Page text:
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Calculate Commuter Costs --

Anti-Congestion Programs

Business/Employee Commuter Programs
Car Pooling
Van Pooling
DOT Road Construction Improvement Map
Congestion Buster Task Force


Business/Employee Commuter Programs
For many New Jersey commuters, the road to and from work is paved with too much traffic and congestion, and not nearly enough time to get where they’re going.  The good news is that commuting doesn’t have to be like this when your company voluntarily partners with the NJDOT’s Smart Moves For Business (SMFB) Program.  Along with reducing statewide traffic congestion, an SMFB program offers employees commuting choices such as carpooling, telecommuting and flex hours.  In return, participating companies can get tax credits, funding grants and assistance setting up their SMFB program.   Ultimately, SMFB programs can help improve employee productivity, attendance and morale, not to mention a company’s image.  And New Jersey benefits with less crowded roads and cleaner air.  Here, you’ll learn about a variety of commute choices and their advantages.  You’ll read true accounts of companies already successfully participating in the SMFB program.  And, you’ll learn everything you need to know to put an SMFB program into motion.  To register online to become an SMFB partner, click on the registration form below.  [Contact DOT]

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Car Pooling

Welcome to the Rideshare Information Page.

Have to get to work but tired of your commute feeling like a full-time job? Here, you’ll discover the many ways sharing your commute with other people can help save you time, money and frustration.  It’s called Ridesharing, and below you’ll learn more about the different ways you can share the ride to help make your drive to work easier.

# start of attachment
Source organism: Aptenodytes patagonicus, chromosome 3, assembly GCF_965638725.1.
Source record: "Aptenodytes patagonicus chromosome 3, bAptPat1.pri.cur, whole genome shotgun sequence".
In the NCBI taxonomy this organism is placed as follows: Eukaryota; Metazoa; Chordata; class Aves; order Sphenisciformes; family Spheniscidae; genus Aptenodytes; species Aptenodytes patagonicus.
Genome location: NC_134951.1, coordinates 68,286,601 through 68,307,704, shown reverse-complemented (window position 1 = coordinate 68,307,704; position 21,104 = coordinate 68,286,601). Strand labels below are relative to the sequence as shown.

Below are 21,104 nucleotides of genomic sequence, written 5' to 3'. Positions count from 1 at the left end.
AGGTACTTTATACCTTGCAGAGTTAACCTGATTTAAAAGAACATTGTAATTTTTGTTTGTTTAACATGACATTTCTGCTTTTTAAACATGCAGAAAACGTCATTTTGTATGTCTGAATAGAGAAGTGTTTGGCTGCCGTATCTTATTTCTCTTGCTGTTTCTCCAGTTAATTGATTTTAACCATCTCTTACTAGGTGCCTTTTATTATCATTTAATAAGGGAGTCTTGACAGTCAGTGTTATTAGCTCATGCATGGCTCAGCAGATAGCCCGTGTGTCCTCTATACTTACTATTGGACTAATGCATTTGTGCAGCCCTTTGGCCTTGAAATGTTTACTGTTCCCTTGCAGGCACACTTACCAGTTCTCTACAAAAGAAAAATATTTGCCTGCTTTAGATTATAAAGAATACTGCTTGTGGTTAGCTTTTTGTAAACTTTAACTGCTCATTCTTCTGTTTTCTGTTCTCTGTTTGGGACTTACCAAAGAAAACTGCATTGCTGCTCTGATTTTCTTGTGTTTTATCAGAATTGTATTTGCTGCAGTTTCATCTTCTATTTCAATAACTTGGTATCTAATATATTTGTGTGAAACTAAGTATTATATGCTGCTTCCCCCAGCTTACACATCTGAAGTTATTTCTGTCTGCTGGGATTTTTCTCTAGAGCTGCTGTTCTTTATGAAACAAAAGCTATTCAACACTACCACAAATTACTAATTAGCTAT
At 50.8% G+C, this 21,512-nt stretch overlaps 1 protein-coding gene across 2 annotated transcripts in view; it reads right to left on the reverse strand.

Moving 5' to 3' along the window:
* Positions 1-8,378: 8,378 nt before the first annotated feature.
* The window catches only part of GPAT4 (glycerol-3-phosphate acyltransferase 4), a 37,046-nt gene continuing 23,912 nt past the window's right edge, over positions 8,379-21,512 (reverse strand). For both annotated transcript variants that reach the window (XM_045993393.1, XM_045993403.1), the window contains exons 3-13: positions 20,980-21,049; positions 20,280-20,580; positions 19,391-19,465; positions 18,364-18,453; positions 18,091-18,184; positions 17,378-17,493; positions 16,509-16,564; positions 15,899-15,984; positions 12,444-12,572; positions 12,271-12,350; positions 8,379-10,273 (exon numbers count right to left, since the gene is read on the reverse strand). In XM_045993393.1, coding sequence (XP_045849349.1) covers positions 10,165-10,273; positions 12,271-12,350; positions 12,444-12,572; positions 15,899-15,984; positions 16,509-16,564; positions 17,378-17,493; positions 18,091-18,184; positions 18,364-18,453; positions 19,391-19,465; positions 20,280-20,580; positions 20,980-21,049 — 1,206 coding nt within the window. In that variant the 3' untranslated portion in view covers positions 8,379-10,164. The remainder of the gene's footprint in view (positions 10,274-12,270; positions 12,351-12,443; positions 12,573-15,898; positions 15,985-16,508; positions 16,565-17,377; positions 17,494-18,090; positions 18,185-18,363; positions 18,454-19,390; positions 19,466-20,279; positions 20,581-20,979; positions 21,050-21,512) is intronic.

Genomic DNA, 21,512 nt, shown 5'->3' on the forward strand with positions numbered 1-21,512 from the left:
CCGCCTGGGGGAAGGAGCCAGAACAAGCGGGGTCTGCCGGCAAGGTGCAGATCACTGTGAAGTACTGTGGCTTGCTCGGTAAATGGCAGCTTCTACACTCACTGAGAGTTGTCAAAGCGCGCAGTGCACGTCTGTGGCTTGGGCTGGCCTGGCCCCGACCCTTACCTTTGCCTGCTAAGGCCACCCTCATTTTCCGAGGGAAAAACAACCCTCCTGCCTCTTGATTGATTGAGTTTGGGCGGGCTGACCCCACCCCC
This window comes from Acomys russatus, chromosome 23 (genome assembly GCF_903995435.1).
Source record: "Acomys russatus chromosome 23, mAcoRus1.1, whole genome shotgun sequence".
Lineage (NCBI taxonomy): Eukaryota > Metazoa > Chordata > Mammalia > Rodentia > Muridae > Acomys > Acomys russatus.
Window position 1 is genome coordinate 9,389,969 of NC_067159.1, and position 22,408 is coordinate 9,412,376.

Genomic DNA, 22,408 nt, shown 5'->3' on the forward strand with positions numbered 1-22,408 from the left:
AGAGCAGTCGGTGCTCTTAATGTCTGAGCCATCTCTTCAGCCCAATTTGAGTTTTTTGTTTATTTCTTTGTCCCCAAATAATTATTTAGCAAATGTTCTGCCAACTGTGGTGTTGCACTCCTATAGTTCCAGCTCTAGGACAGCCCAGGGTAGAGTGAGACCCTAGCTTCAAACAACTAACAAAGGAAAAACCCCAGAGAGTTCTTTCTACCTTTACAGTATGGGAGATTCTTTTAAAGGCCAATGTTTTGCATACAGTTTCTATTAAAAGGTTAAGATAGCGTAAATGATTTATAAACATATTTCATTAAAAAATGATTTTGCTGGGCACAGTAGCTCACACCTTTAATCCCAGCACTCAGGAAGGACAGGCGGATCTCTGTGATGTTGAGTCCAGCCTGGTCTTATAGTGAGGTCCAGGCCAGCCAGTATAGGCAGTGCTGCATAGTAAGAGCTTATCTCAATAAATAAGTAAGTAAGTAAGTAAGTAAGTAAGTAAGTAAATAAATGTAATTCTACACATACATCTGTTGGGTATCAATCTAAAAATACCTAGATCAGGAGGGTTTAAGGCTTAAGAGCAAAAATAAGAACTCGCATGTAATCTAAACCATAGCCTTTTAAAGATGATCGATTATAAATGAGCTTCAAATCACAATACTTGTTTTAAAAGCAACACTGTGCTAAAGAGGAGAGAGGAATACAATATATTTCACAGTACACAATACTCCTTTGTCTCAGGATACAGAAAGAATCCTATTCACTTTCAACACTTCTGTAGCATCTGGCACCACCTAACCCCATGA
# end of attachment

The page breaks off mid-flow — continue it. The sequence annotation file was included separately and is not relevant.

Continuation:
Ridesharing Makes Sense.
Commuting just 15 miles each way can cost as much as $1,147.50 per year. Sharing the ride with just one other person can cut your commuting costs in half.  It’s like paying yourself to enjoy a more relaxed drive into work.  Aside from the cost of gas, you must also figure in the added cost for maintenance, insurance, depreciation and finance charges.  In fact, take a minute to figure out just how much you can save right now!  Just click on the Commuting Cost Calculator below.

Ridesharing Doesn’t Mean a Full-Time Commitment.
Want to carpool once a week?  Every day?   It’s up to you.  You decide on your own arrangements.  Just remember, that whatever you choose, even one day a week makes a difference - a positive difference for you and other New Jersey commuters.  And after we match you with other Rideshare participants, if it doesn’t work out, we’ll try again. 

Source: NJ DOT

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Van Pooling

Start a Vanpool?